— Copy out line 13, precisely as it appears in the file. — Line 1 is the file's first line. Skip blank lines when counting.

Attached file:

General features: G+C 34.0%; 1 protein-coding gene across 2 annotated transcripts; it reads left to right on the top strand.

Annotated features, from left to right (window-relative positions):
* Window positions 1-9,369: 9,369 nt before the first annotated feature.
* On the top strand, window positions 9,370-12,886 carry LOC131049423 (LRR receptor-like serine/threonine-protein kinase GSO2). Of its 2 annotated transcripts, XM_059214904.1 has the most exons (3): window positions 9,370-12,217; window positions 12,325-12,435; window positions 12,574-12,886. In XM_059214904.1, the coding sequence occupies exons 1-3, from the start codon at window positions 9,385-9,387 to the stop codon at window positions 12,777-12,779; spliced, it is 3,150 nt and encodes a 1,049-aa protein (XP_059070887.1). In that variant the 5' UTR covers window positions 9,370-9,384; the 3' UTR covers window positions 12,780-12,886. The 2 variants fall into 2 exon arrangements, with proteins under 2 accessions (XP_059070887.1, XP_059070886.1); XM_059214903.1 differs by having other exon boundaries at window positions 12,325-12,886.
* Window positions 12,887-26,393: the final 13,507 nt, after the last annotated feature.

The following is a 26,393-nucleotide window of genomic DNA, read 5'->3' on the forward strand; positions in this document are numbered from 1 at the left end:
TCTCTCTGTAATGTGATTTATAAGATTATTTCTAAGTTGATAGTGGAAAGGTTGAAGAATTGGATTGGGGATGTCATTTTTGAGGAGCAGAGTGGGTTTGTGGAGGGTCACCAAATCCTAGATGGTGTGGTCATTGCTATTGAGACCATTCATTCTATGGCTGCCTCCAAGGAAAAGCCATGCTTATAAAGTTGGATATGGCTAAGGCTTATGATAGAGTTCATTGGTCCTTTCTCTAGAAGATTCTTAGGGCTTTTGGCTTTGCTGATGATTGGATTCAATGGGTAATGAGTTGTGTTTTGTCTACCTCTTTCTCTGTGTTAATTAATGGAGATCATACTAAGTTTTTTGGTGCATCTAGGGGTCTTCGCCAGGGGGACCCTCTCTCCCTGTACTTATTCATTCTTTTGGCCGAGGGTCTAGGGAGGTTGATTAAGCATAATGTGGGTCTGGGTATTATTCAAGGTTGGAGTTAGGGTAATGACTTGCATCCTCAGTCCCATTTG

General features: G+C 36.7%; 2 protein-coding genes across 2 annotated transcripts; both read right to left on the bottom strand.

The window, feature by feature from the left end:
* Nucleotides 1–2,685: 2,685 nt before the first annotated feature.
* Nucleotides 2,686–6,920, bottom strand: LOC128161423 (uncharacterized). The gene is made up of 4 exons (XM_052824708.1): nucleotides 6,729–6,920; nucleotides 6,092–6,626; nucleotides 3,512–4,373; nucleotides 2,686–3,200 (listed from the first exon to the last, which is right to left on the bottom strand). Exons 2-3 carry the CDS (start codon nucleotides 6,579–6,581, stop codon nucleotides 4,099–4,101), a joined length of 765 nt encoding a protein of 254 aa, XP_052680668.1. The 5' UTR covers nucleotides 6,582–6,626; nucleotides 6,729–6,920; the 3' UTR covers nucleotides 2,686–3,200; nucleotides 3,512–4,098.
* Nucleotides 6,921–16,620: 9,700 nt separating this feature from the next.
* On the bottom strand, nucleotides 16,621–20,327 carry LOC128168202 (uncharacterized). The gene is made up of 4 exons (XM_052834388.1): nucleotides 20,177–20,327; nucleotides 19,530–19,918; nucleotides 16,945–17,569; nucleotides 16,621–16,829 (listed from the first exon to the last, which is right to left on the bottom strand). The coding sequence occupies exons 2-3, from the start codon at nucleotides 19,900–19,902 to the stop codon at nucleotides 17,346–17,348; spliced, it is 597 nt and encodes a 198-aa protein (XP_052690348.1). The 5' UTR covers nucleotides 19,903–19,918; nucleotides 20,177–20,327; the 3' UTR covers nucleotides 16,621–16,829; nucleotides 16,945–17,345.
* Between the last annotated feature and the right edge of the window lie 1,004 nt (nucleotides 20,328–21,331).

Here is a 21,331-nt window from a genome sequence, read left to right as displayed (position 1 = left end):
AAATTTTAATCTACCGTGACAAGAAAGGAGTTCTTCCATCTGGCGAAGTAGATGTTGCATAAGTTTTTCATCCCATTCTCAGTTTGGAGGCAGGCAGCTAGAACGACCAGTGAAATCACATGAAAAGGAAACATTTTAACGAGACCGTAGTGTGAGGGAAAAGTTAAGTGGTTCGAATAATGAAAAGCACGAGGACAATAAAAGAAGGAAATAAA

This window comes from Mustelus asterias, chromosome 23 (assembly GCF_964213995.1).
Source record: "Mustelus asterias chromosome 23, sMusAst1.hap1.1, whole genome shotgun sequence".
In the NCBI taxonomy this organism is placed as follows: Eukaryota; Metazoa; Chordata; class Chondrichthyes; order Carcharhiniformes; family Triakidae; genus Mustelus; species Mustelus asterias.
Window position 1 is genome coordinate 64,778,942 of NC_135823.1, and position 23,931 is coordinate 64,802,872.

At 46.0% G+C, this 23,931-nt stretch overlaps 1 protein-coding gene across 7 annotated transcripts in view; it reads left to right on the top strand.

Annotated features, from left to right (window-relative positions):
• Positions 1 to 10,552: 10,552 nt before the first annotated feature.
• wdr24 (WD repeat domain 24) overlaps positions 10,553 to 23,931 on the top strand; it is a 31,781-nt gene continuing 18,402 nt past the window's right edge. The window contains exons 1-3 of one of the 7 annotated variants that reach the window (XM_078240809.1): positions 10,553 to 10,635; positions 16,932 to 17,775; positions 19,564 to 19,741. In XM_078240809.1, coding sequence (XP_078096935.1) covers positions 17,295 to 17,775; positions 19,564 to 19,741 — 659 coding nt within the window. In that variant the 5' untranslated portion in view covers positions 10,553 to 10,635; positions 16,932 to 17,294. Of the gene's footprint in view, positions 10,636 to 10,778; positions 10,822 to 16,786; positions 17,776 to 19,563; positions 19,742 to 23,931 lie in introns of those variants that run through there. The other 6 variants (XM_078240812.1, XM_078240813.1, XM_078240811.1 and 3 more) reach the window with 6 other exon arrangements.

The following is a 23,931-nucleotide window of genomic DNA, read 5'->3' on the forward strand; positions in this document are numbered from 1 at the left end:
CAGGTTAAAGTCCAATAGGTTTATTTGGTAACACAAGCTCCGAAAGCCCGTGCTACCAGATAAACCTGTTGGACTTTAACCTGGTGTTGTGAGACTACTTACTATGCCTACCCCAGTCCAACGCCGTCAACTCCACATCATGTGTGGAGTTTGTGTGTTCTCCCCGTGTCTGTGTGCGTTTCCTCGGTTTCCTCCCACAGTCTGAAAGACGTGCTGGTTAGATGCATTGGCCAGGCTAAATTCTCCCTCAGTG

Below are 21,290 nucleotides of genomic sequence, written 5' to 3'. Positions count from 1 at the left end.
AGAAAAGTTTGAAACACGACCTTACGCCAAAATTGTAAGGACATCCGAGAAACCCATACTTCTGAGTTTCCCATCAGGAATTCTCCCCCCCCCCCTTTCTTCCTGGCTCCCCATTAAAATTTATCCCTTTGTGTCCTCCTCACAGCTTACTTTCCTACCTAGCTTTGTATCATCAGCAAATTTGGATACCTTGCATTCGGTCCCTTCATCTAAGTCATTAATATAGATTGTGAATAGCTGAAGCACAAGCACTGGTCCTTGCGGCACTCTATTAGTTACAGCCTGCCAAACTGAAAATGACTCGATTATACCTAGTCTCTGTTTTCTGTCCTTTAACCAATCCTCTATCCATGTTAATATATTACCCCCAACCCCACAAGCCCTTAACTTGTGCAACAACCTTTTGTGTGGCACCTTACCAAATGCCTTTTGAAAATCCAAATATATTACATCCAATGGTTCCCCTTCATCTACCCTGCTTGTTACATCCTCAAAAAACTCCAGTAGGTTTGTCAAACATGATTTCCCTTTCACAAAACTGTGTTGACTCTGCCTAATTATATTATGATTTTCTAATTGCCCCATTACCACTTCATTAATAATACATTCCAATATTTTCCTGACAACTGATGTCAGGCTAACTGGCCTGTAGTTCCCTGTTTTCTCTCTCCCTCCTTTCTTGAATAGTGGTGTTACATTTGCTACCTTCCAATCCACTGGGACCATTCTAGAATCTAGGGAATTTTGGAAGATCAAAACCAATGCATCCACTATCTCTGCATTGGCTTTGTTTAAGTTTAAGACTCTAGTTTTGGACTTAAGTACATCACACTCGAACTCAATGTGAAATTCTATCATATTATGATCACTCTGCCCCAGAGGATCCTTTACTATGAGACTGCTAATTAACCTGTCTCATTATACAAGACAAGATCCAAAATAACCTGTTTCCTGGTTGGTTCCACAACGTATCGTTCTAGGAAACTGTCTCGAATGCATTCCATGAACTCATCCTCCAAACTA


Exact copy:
* On the bottom strand, nucleotides 16,621–20,327 carry LOC128168202 (uncharacterized). The gene is made up of 4 exons (XM_052834388.1): nucleotides 20,177–20,327; nucleotides 19,530–19,918; nucleotides 16,945–17,569; nucleotides 16,621–16,829 (listed from the first exon to the last, which is right to left on the bottom strand). The coding sequence occupies exons 2-3, from the start codon at nucleotides 19,900–19,902 to the stop codon at nucleotides 17,346–17,348; spliced, it is 597 nt and encodes a 198-aa protein (XP_052690348.1). The 5' UTR covers nucleotides 19,903–19,918; nucleotides 20,177–20,327; the 3' UTR covers nucleotides 16,621–16,829; nucleotides 16,945–17,345.